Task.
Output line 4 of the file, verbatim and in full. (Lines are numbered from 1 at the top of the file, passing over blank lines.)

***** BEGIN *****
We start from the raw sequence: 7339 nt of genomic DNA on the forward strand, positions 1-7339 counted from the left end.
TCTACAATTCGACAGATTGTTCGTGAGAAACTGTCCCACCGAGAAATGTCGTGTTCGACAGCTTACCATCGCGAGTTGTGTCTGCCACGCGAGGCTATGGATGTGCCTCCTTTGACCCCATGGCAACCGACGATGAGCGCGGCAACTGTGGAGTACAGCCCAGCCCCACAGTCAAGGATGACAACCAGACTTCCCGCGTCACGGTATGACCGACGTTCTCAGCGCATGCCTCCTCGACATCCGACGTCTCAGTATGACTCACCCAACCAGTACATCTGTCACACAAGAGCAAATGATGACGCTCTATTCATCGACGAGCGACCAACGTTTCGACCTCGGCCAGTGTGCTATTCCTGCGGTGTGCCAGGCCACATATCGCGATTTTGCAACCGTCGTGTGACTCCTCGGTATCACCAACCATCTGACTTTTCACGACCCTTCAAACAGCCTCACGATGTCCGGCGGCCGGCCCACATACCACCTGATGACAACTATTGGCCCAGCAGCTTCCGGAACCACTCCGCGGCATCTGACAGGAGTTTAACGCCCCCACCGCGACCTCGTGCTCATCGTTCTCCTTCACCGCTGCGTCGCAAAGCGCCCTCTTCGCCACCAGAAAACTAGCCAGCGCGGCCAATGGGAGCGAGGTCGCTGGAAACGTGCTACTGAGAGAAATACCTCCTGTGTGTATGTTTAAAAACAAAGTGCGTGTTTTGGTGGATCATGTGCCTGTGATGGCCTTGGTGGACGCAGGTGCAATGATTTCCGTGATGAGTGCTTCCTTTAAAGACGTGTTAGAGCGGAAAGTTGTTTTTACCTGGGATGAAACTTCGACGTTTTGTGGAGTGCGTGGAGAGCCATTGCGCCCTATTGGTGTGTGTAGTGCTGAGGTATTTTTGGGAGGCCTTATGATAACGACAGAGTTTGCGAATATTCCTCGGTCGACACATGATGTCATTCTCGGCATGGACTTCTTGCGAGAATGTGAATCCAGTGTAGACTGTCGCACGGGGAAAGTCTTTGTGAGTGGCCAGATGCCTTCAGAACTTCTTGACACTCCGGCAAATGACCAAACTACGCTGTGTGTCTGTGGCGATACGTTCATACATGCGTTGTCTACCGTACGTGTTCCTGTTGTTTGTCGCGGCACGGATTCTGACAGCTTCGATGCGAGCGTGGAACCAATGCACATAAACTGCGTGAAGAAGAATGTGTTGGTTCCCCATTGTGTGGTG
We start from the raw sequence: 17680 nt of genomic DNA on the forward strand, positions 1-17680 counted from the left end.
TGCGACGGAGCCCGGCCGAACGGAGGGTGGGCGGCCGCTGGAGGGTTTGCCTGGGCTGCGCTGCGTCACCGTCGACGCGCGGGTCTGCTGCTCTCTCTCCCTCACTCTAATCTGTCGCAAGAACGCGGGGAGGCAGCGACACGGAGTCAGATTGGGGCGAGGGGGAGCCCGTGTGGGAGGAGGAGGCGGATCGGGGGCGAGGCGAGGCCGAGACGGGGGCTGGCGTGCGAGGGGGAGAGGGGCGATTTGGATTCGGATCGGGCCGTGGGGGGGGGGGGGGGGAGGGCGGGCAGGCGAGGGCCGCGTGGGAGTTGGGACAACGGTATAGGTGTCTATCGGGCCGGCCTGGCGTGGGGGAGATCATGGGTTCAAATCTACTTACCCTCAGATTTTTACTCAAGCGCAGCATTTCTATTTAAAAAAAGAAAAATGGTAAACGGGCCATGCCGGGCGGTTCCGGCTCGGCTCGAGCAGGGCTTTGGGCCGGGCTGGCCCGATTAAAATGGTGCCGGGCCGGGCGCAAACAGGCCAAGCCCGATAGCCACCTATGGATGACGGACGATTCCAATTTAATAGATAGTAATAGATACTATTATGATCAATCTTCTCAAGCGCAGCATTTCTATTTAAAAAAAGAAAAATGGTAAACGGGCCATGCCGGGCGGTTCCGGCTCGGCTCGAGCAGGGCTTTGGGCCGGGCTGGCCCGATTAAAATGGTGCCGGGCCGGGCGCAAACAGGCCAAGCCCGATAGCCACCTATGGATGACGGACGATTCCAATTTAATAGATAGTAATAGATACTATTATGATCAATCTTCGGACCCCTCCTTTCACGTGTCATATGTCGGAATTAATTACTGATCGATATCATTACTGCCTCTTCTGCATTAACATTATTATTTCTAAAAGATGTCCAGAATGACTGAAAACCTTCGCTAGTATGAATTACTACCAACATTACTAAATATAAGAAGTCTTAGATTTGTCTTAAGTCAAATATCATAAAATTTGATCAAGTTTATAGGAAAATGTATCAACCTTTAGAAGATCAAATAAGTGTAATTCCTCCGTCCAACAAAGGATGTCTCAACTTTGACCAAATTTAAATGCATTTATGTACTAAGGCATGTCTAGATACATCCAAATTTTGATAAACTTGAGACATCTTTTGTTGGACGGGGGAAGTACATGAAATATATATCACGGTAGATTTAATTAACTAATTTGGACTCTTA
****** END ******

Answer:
TGCGACGGAGCCCGGCCGAACGGAGGGTGGGCGGCCGCTGGAGGGTTTGCCTGGGCTGCGCTGCGTCACCGTCGACGCGCGGGTCTGCTGCTCTCTCTCCCTCACTCTAATCTGTCGCAAGAACGCGGGGAGGCAGCGACACGGAGTCAGATTGGGGCGAGGGGGAGCCCGTGTGGGAGGAGGAGGCGGATCGGGGGCGAGGCGAGGCCGAGACGGGGGCTGGCGTGCGAGGGGGAGAGGGGCGATTTGGATTCGGATCGGGCCGTGGGGGGGGGGGGGGGGAGGGCGGGCAGGCGAGGGCCGCGTGGGAGTTGGGACAACGGTATAGGTGTCTATCGGGCCGGCCTGGCGTGGGGGAGATCATGGGTTCAAATCTACTTACCCTCAGATTTTTACTCAAGCGCAGCATTTCTATTTAAAAAAAGAAAAATGGTAAACGGGCCATGCCGGGCGGTTCCGGCTCGGCTCGAGCAGGGCTTTGGGCCGGGCTGGCCCGATTAAAATGGTGCCGGGCCGGGCGCAAACAGGCCAAGCCCGATAGCCACCTATGGATGACGGACGATTCCAATTTAATAGATAGTAATAGATACTATTATGATCAATCTTCTCAAGCGCAGCATTTCTATTTAAAAAAAGAAAAATGGTAAACGGGCCATGCCGGGCGGTTCCGGCTCGGCTCGAGCAGGGCTTTGGGCCGGGCTGGCCCGATTAAAATGGTGCCGGGCCGGGCGCAAACAGGCCAAGCCCGATAGCCACCTATGGATGACGGACGATTCCAATTTAATAGATAGTAATAGATACTATTATGATCAATCTTCGGACCCCTCCTTTCACGTGTCATATGTCGGAATTAATTACTGATCGATATCATTACTGCCTCTTCTGCATTAACATTATTATTTCTAAAAGATGTCCAGAATGACTGAAAACCTTCGCTAGTATGAATTACTACCAACATTACTAAATATAAGAAGTCTTAGATTTGTCTTAAGTCAAATATCATAAAATTTGATCAAGTTTATAGGAAAATGTATCAACCTTTAGAAGATCAAATAAGTGTAATTCCTCCGTCCAACAAAGGATGTCTCAACTTTGACCAAATTTAAATGCATTTATGTACTAAGGCATGTCTAGATACATCCAAATTTTGATAAACTTGAGACATCTTTTGTTGGACGGGGGAAGTACATGAAATATATATCACGGTAGATTTAATTAACTAATTTGGACTCTTA